May 17, 2022

At Cruise Critic, one of the most often asked questions is “how fast do cruise ships go?” 
The typical weight of modern cruise ships is roughly 100,000 GRT (gross registered tons). Many
biggest ships weigh more than twice as much!
Of course, this does not take into account the weight of thousands of human passengers and
their belongings.
Cruise ships, which can transport up to 6,000 guests across the world, are like giant floating
cities. You may be wondering how fast does a cruise ship travel due to its enormous size…
This article will explain how fast does a cruise ship go
 in miles per hour (mph) and nautical knots. It also explains why cruise ships rarely go at their
top speed. Besides, it provides some information about the greatest speeds that cruise ships
can reach.

Speed Of The Cruise Depends On

  • Itinerary
  • Type of Weather
  • Unexpected Emergencies
  • Type Of Engine

How Fast Does A Cruise Ship Travel?

The speed of a cruise ship is measured in knots, with 1 knot equaling around 1.15 miles per
hour. The average speed of a new and modern cruise is roughly 15 to 25 knots (22 miles per
hour), with top speeds of around 25 to 27 knots (34.5 miles per hour).
Several factors influence the pace at which a ship can sail, including engine power, weather,
and sea conditions. To avoid anticipated storms or difficult waters, ships may have to sail faster.
If they find themselves amid turbulent swells, they may choose to sail more slowly.

What is a Knot?
In marine and air navigation, as well as meteorology, a knot is a unit of speed.
1-knot speed of cruise equals 1 mile per hour, or 1.20 miles per hour and 1,900 kilometres per
hour.

What’s The Difference Between Cruising Speed and Top Speed
of Cruise?

Passengers on cruise ships choose a cruising or service speed is comfortable for them. This is
a little slower than the maximum speed of the vessel. The cruising speed takes into account fuel
usage as well.
The maximum speed at which a ship can operate comfortably differs from its maximum speed.
The speed of a ship is determined by its route, and cruise ships rarely sail at speeds that are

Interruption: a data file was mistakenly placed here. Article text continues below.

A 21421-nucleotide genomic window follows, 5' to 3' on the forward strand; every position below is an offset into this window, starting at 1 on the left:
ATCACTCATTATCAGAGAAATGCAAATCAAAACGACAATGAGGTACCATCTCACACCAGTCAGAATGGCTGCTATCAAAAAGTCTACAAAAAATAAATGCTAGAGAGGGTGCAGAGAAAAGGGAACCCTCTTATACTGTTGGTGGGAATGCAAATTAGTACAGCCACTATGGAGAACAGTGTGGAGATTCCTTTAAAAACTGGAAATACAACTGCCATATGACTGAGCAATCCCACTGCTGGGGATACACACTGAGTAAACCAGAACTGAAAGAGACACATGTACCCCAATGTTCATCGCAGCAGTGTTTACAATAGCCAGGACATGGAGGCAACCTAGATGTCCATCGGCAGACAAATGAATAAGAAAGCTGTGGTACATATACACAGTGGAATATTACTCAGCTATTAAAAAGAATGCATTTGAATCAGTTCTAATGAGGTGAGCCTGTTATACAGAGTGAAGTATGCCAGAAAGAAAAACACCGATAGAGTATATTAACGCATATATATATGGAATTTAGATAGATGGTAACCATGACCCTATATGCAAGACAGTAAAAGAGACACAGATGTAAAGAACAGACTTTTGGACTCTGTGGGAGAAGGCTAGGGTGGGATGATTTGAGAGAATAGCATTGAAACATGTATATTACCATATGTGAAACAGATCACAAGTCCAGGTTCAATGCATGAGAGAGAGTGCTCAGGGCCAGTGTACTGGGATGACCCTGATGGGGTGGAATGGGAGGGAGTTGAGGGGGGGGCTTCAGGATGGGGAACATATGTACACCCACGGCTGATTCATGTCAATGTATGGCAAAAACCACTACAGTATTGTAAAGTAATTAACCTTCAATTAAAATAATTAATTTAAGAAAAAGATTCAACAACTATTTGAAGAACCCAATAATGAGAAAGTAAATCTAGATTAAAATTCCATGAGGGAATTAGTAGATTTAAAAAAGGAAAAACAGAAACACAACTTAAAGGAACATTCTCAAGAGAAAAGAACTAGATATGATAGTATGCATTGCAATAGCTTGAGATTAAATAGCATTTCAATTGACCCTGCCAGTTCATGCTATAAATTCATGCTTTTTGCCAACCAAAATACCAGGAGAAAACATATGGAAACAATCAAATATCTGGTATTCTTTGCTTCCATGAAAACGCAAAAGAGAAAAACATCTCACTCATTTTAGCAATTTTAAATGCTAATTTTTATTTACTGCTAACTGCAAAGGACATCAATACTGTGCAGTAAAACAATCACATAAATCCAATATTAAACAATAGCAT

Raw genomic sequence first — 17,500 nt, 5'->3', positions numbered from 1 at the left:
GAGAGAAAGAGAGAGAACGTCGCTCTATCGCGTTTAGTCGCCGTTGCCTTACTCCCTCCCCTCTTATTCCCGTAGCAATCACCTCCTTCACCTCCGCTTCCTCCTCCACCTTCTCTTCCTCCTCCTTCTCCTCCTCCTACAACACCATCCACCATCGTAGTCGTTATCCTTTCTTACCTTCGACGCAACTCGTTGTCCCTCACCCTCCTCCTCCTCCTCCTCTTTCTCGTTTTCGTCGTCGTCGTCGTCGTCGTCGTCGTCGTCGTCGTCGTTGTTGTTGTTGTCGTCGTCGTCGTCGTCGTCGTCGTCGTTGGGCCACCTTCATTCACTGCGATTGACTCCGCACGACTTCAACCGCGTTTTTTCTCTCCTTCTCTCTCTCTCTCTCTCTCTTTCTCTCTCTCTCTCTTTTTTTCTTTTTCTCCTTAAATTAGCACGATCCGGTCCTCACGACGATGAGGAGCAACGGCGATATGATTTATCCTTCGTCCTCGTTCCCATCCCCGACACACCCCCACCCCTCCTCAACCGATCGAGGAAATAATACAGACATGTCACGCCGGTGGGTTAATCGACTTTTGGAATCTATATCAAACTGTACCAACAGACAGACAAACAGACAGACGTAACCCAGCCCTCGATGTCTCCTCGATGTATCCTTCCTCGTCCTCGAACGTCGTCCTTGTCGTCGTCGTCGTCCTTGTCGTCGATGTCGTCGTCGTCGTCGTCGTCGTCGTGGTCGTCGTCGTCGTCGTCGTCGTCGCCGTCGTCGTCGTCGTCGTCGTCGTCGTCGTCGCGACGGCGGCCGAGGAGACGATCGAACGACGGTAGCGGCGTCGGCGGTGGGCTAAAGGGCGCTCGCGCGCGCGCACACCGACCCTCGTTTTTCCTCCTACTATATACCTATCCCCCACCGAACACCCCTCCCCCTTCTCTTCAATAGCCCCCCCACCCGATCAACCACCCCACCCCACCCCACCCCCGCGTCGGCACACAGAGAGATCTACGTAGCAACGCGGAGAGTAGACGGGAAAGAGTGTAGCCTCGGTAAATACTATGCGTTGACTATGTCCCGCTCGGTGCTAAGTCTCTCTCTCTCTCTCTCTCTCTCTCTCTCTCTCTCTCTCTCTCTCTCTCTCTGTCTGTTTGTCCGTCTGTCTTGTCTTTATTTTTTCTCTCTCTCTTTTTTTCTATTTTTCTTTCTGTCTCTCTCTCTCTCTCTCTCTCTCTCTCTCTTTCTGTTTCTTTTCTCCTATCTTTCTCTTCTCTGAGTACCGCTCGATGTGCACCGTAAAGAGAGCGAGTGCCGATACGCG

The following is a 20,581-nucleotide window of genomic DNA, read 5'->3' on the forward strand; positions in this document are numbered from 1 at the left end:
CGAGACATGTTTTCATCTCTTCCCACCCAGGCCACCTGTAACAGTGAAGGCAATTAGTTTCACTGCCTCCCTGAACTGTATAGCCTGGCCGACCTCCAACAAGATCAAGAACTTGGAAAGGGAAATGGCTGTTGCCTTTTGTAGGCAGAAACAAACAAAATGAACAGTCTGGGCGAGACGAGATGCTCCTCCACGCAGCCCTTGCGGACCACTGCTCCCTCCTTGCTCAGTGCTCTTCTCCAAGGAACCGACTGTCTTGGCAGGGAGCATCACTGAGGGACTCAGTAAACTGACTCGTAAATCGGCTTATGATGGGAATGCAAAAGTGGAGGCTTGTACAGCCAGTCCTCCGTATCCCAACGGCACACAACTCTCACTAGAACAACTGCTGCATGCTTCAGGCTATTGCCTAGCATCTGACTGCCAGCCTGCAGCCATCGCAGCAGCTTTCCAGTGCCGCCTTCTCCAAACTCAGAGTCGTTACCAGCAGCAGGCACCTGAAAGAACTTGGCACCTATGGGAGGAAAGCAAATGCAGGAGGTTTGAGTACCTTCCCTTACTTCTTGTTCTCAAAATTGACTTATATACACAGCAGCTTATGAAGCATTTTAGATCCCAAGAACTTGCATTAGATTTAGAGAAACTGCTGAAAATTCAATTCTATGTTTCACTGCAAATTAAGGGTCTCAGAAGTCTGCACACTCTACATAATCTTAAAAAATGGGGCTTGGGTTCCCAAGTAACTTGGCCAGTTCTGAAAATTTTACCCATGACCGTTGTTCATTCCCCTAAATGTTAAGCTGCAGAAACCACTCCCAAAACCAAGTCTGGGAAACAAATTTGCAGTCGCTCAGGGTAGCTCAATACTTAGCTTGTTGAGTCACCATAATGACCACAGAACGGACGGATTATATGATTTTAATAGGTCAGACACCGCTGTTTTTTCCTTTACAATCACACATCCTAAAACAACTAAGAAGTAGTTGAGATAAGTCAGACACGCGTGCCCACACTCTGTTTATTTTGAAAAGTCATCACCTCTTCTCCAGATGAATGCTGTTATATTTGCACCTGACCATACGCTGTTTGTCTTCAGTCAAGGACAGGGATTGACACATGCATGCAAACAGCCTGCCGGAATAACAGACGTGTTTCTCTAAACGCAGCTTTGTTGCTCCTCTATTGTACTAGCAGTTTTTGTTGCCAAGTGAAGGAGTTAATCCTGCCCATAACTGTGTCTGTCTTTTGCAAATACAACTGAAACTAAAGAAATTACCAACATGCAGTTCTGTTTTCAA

uncomfortable for passengers. Going at top speed with all engines running would jeopardize
efforts to save fuel and travel.
Captains may choose to go more slowly to closer ports. For longer journeys, a ship may
increase its speed in open waters, where it may sail more quickly.
Occasionally, ships will float or pause to enable passengers to take in the scenery. In Hawaii,
cruise ships frequently stop to allow passengers to photograph exploding volcanoes. Similarly,
cruise ships in Alaska make safety stops due to weather and glaciers.

A Cruise Ship’s Maximum Speed

If you’re curious what a cruise ship’s top speed is, you might find it astonishing to hear that it
doesn’t matter. As cruise ships rarely achieve their maximum speeds!
A cruise ship’s top speed reached only during sea testing. These are test voyages when they
launch a fresh new cruise ship. To make sure that it matches the manufacturer’s specifications,
they put it through its spaces. 
Even though a cruise ship’s top speed is 25 knots, it will usually travel at a speed of around 20
knots because this is the most efficient speed.

Driving at 80 mph on the highway will consume far more petrol than driving at a steady 60 mph.
With a ship the size of a cruise liner, the extra fuel will be costly.
When a cruise ship speeds up, the passengers get a bumpier ride. The hull becomes more
submerged as the ship moves slower, giving in a more comfortable ride.
When there is inclement weather that they must get away from, cruise ships will go quicker than
the regular speed. If another ship issues a distress signal, a cruise liner may respond by
speeding up to provide aid as workable.

What’s the Fastest Cruise Ship in History?

Many ocean liners competed in the post-World War II years to traverse the Atlantic in the
quickest time possible.
The SS United States received the award in 1952, and it still retains the record for the fastest
Transatlantic trip ever.
It maintained a cruising speed of 35.5 knots and a top speed of 39 knots on its maiden voyage.
That’s nearly 40 miles per hour, or the speed of a galloping racehorse!
Even though they retired the ship back in 1969, there is talk of resurrecting it and returning her
to active service.
Why Can Newer Ships Go Faster?
Faster cruise ships aren’t always equipped with more powerful engines. They ensure that they
attribute the difference in speed to efficiency. 
More modern technology, such as air bubble systems under the hull, that they find on newer
cruise ships. It reduces friction between the ship and the water. Which in return allows it to
travel faster while using the same amount of fuel, or, more, at the same speed while using less
fuel.